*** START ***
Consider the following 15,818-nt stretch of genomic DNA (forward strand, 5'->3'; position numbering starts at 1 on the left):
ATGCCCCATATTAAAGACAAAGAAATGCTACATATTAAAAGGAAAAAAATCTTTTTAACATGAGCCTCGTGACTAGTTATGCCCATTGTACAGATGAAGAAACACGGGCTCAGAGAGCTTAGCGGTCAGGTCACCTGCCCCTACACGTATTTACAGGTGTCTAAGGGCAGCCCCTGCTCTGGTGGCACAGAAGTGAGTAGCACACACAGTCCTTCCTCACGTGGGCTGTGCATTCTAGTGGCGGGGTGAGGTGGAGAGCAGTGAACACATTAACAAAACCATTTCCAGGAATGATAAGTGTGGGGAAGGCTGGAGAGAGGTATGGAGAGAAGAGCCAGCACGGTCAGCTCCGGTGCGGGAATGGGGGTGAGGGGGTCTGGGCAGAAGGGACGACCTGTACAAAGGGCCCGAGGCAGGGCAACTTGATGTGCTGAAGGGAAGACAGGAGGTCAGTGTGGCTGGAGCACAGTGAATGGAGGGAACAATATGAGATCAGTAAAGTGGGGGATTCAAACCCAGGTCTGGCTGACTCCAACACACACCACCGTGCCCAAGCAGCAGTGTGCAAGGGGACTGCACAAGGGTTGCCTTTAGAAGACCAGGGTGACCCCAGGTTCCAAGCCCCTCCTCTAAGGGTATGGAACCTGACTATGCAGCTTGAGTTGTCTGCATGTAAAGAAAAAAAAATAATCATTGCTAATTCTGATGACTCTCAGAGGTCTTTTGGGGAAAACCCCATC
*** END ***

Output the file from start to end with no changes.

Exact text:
Consider the following 15,818-nt stretch of genomic DNA (forward strand, 5'->3'; position numbering starts at 1 on the left):
ATGCCCCATATTAAAGACAAAGAAATGCTACATATTAAAAGGAAAAAAATCTTTTTAACATGAGCCTCGTGACTAGTTATGCCCATTGTACAGATGAAGAAACACGGGCTCAGAGAGCTTAGCGGTCAGGTCACCTGCCCCTACACGTATTTACAGGTGTCTAAGGGCAGCCCCTGCTCTGGTGGCACAGAAGTGAGTAGCACACACAGTCCTTCCTCACGTGGGCTGTGCATTCTAGTGGCGGGGTGAGGTGGAGAGCAGTGAACACATTAACAAAACCATTTCCAGGAATGATAAGTGTGGGGAAGGCTGGAGAGAGGTATGGAGAGAAGAGCCAGCACGGTCAGCTCCGGTGCGGGAATGGGGGTGAGGGGGTCTGGGCAGAAGGGACGACCTGTACAAAGGGCCCGAGGCAGGGCAACTTGATGTGCTGAAGGGAAGACAGGAGGTCAGTGTGGCTGGAGCACAGTGAATGGAGGGAACAATATGAGATCAGTAAAGTGGGGGATTCAAACCCAGGTCTGGCTGACTCCAACACACACCACCGTGCCCAAGCAGCAGTGTGCAAGGGGACTGCACAAGGGTTGCCTTTAGAAGACCAGGGTGACCCCAGGTTCCAAGCCCCTCCTCTAAGGGTATGGAACCTGACTATGCAGCTTGAGTTGTCTGCATGTAAAGAAAAAAAAATAATCATTGCTAATTCTGATGACTCTCAGAGGTCTTTTGGGGAAAACCCCATC